A.A.C., Alaska Section. This was a most rewarding, productive year for the Section. Many members worked closely together to insure the success of several activities, which were highlighted by the first formal climbing exchange between an A.A.C. section and climbers from a foreign country, Japan. This was accomplished under the auspices of the A. A.C. as a pilot program.
We coordinated the arrival of the Japanese climbers with the annual Ice Climbing Festival in Valdez in February. Ernie Borjon, Steve Davis, and Ned Lewis were particularly involved in making this successful exchange happen. Great times were had by the nearly 50 ice climbers who came to meet the Japanese and to climb the ice with them. We tipped a few with the Japanese lads, and we climbed a lot of ice with them. They were certainly our equal, if not our betters, in both departments. They were excellent climbers, like ice spiders, and enjoyable to be with. Three of the four Japanese were Himalayan veterans, one each having climbed Dhaulagiri (Masaki Matsumoto), Annapurna (Yuwa Yamasaki), and Kangchenjunga and Everest without oxygen (Shomi Suzuki). Before climbing in Valdez they made some ice climbs on waterfalls in the Eklutna, Eagle River, and Portage River valleys.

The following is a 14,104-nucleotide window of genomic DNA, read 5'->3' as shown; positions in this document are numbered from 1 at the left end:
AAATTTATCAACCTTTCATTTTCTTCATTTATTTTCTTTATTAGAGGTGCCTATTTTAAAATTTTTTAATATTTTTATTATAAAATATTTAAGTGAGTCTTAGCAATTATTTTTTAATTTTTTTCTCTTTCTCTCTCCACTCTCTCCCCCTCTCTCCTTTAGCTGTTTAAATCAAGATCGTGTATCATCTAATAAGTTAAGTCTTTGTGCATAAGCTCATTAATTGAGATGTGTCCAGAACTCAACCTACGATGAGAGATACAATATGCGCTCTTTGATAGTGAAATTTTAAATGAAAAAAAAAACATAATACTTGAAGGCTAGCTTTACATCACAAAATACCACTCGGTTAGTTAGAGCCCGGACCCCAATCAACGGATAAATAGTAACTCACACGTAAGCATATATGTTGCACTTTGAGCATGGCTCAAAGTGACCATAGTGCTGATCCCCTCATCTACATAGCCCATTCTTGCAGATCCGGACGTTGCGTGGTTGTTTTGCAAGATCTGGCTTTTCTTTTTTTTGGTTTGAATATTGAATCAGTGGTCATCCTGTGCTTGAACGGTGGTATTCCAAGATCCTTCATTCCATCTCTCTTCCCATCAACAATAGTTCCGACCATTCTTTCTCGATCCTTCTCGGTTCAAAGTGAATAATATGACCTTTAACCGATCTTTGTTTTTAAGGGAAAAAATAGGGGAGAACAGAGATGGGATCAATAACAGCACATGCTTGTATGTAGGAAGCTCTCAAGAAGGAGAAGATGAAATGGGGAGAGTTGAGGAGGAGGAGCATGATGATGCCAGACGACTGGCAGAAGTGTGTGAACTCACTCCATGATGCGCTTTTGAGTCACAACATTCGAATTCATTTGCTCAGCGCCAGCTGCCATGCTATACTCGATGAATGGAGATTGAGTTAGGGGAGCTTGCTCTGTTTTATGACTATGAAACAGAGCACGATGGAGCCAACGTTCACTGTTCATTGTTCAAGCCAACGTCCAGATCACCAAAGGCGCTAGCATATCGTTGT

The second stage of the exchange occurred in October. Andrew Embick (leader), Rosie Andrews, Glen Dickinson, John Weiland, and Mark Wilford comprised the American team. After being feted by the Japanese Alpine Club in Tokyo, they began a schedule of rigorous climbs at Ogawayama, Mattan Hekai, the sea cliffs of Jogasaki, and Mitusome.
Our members were also busy in the Alps, the Pamirs, and the Alaska Range. Mount Hesperus in the Revelation Mountains west of Anchorage fell prey to some of our members who made a 34-hour summit push.
The annual meeting of the Section was held in November. New officers plus a foreign exchange committee were designated. Club President Bob Craig has notified us that a Russian group will visit Alaska in 1986. We have also recently exchanged letters with the Polish Alpine Union, which is interested in establishing relations and possibly having an exchange of climbers.
Ernie Borjon, Chairman